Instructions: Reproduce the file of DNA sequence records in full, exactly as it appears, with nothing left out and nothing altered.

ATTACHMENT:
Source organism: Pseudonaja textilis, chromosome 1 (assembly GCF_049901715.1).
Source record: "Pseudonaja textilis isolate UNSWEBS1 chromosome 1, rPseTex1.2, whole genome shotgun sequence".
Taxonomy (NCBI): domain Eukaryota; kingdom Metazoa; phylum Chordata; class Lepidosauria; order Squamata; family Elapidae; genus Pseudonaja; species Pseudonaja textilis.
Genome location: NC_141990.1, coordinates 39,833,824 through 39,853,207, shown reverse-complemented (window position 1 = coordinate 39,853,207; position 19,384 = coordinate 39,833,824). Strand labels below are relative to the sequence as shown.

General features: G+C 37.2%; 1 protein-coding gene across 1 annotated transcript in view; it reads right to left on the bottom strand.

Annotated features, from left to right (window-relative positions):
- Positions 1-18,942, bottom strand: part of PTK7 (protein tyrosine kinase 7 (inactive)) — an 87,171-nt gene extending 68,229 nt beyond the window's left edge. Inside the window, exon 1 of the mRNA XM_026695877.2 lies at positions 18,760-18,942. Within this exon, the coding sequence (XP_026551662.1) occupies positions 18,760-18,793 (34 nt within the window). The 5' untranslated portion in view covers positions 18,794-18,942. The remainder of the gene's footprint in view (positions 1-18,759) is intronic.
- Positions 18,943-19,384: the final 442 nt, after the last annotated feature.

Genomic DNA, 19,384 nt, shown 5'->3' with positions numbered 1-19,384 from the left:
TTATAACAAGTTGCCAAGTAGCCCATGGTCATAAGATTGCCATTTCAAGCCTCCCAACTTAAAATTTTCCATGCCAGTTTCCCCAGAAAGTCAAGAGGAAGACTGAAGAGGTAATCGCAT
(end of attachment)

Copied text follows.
Source organism: Pseudonaja textilis, chromosome 1 (assembly GCF_049901715.1).
Source record: "Pseudonaja textilis isolate UNSWEBS1 chromosome 1, rPseTex1.2, whole genome shotgun sequence".
Taxonomy (NCBI): domain Eukaryota; kingdom Metazoa; phylum Chordata; class Lepidosauria; order Squamata; family Elapidae; genus Pseudonaja; species Pseudonaja textilis.
Genome location: NC_141990.1, coordinates 39,833,824 through 39,853,207, shown reverse-complemented (window position 1 = coordinate 39,853,207; position 19,384 = coordinate 39,833,824). Strand labels below are relative to the sequence as shown.

General features: G+C 37.2%; 1 protein-coding gene across 1 annotated transcript in view; it reads right to left on the bottom strand.

Annotated features, from left to right (window-relative positions):
- Positions 1-18,942, bottom strand: part of PTK7 (protein tyrosine kinase 7 (inactive)) — an 87,171-nt gene extending 68,229 nt beyond the window's left edge. Inside the window, exon 1 of the mRNA XM_026695877.2 lies at positions 18,760-18,942. Within this exon, the coding sequence (XP_026551662.1) occupies positions 18,760-18,793 (34 nt within the window). The 5' untranslated portion in view covers positions 18,794-18,942. The remainder of the gene's footprint in view (positions 1-18,759) is intronic.
- Positions 18,943-19,384: the final 442 nt, after the last annotated feature.

Genomic DNA, 19,384 nt, shown 5'->3' with positions numbered 1-19,384 from the left:
TTATAACAAGTTGCCAAGTAGCCCATGGTCATAAGATTGCCATTTCAAGCCTCCCAACTTAAAATTTTCCATGCCAGTTTCCCCAGAAAGTCAAGAGGAAGACTGAAGAGGTAATCGCAT